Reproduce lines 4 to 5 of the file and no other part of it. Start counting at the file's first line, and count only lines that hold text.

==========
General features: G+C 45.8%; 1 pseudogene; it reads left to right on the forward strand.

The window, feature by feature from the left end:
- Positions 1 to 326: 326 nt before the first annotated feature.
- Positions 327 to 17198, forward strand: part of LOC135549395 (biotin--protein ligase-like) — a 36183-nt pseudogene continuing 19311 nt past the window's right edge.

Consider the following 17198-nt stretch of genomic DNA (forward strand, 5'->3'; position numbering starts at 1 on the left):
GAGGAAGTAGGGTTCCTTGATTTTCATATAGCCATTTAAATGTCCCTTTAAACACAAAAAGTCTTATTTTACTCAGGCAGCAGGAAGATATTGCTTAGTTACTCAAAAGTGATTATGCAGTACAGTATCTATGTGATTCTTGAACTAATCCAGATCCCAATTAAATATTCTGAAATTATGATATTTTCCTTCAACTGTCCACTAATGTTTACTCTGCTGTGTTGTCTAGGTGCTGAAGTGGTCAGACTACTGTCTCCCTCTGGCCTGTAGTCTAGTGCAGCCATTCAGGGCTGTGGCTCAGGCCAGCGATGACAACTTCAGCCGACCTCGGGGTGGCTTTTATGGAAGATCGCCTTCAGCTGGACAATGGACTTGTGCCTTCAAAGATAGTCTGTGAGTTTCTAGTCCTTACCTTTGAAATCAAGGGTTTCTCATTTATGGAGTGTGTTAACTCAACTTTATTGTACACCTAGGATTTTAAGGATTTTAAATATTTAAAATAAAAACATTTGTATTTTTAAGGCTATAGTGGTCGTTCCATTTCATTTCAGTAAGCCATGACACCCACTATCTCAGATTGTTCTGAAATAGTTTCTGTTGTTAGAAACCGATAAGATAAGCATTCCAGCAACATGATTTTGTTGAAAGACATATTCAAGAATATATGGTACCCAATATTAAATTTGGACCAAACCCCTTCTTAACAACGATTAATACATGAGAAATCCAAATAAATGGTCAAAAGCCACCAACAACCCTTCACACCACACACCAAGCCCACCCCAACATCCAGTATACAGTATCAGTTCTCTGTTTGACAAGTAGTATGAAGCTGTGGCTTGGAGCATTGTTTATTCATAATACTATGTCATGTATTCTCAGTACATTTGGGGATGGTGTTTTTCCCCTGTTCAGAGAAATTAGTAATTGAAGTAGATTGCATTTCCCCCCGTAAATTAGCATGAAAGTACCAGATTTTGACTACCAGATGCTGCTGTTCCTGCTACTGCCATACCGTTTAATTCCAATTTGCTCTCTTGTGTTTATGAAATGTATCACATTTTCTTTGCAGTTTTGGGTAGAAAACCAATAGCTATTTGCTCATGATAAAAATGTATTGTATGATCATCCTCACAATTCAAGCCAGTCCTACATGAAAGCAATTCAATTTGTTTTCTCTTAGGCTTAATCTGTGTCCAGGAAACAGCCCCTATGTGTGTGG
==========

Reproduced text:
- Positions 327 to 17198, forward strand: part of LOC135549395 (biotin--protein ligase-like) — a 36183-nt pseudogene continuing 19311 nt past the window's right edge.

Consider the following 17198-nt stretch of genomic DNA (forward strand, 5'->3'; position numbering starts at 1 on the left):